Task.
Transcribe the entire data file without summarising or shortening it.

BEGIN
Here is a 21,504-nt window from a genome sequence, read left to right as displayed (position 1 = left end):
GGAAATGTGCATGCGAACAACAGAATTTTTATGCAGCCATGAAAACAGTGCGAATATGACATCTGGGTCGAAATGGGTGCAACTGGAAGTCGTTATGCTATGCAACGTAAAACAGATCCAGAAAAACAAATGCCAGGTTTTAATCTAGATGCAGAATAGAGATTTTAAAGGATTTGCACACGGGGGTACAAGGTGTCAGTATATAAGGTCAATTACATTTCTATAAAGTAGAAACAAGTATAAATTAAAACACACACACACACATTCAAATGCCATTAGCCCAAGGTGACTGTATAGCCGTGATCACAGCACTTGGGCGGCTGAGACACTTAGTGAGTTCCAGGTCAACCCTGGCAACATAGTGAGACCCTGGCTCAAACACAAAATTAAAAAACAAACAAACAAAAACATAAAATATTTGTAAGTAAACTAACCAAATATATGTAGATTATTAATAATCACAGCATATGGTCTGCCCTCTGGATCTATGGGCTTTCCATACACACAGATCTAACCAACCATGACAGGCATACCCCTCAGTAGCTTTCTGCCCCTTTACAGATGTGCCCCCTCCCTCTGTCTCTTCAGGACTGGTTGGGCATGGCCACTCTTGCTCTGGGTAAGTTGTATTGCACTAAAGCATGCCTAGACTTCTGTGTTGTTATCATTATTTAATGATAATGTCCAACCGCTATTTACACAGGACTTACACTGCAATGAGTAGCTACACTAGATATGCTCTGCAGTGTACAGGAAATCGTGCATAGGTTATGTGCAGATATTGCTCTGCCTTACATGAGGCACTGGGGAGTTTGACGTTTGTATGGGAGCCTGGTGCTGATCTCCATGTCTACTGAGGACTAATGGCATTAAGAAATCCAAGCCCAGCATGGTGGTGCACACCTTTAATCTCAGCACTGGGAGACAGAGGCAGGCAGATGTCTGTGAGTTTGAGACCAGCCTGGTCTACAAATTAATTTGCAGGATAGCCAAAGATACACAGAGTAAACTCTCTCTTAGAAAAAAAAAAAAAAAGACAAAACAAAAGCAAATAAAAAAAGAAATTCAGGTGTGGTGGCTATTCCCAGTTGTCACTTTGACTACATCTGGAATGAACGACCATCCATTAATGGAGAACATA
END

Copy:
Here is a 21,504-nt window from a genome sequence, read left to right as displayed (position 1 = left end):
GGAAATGTGCATGCGAACAACAGAATTTTTATGCAGCCATGAAAACAGTGCGAATATGACATCTGGGTCGAAATGGGTGCAACTGGAAGTCGTTATGCTATGCAACGTAAAACAGATCCAGAAAAACAAATGCCAGGTTTTAATCTAGATGCAGAATAGAGATTTTAAAGGATTTGCACACGGGGGTACAAGGTGTCAGTATATAAGGTCAATTACATTTCTATAAAGTAGAAACAAGTATAAATTAAAACACACACACACACATTCAAATGCCATTAGCCCAAGGTGACTGTATAGCCGTGATCACAGCACTTGGGCGGCTGAGACACTTAGTGAGTTCCAGGTCAACCCTGGCAACATAGTGAGACCCTGGCTCAAACACAAAATTAAAAAACAAACAAACAAAAACATAAAATATTTGTAAGTAAACTAACCAAATATATGTAGATTATTAATAATCACAGCATATGGTCTGCCCTCTGGATCTATGGGCTTTCCATACACACAGATCTAACCAACCATGACAGGCATACCCCTCAGTAGCTTTCTGCCCCTTTACAGATGTGCCCCCTCCCTCTGTCTCTTCAGGACTGGTTGGGCATGGCCACTCTTGCTCTGGGTAAGTTGTATTGCACTAAAGCATGCCTAGACTTCTGTGTTGTTATCATTATTTAATGATAATGTCCAACCGCTATTTACACAGGACTTACACTGCAATGAGTAGCTACACTAGATATGCTCTGCAGTGTACAGGAAATCGTGCATAGGTTATGTGCAGATATTGCTCTGCCTTACATGAGGCACTGGGGAGTTTGACGTTTGTATGGGAGCCTGGTGCTGATCTCCATGTCTACTGAGGACTAATGGCATTAAGAAATCCAAGCCCAGCATGGTGGTGCACACCTTTAATCTCAGCACTGGGAGACAGAGGCAGGCAGATGTCTGTGAGTTTGAGACCAGCCTGGTCTACAAATTAATTTGCAGGATAGCCAAAGATACACAGAGTAAACTCTCTCTTAGAAAAAAAAAAAAAAAGACAAAACAAAAGCAAATAAAAAAAGAAATTCAGGTGTGGTGGCTATTCCCAGTTGTCACTTTGACTACATCTGGAATGAACGACCATCCATTAATGGAGAACATA